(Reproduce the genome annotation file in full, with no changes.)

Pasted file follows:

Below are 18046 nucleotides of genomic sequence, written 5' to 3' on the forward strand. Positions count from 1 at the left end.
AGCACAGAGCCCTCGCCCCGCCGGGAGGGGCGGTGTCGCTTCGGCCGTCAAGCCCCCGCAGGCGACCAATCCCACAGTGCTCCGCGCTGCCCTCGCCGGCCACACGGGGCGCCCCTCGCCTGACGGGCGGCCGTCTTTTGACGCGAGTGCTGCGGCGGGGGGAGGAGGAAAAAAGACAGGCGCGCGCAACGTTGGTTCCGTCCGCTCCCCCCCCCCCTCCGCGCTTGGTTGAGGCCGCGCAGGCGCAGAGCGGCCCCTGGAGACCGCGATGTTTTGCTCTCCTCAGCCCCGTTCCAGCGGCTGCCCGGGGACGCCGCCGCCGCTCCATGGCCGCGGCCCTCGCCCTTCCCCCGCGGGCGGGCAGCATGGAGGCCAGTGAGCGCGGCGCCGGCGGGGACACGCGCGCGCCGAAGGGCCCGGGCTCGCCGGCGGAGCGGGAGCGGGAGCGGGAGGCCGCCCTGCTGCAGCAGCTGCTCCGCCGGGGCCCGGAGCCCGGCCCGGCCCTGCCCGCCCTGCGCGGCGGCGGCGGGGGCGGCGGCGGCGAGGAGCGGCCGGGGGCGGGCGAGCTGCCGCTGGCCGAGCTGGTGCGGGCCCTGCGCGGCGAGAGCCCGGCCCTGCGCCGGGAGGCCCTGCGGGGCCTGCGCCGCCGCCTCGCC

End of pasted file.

Below are 18046 nucleotides of genomic sequence, written 5' to 3' on the forward strand. Positions count from 1 at the left end.
AGCACAGAGCCCTCGCCCCGCCGGGAGGGGCGGTGTCGCTTCGGCCGTCAAGCCCCCGCAGGCGACCAATCCCACAGTGCTCCGCGCTGCCCTCGCCGGCCACACGGGGCGCCCCTCGCCTGACGGGCGGCCGTCTTTTGACGCGAGTGCTGCGGCGGGGGGAGGAGGAAAAAAGACAGGCGCGCGCAACGTTGGTTCCGTCCGCTCCCCCCCCCCCTCCGCGCTTGGTTGAGGCCGCGCAGGCGCAGAGCGGCCCCTGGAGACCGCGATGTTTTGCTCTCCTCAGCCCCGTTCCAGCGGCTGCCCGGGGACGCCGCCGCCGCTCCATGGCCGCGGCCCTCGCCCTTCCCCCGCGGGCGGGCAGCATGGAGGCCAGTGAGCGCGGCGCCGGCGGGGACACGCGCGCGCCGAAGGGCCCGGGCTCGCCGGCGGAGCGGGAGCGGGAGCGGGAGGCCGCCCTGCTGCAGCAGCTGCTCCGCCGGGGCCCGGAGCCCGGCCCGGCCCTGCCCGCCCTGCGCGGCGGCGGCGGGGGCGGCGGCGGCGAGGAGCGGCCGGGGGCGGGCGAGCTGCCGCTGGCCGAGCTGGTGCGGGCCCTGCGCGGCGAGAGCCCGGCCCTGCGCCGGGAGGCCCTGCGGGGCCTGCGCCGCCGCCTCGCC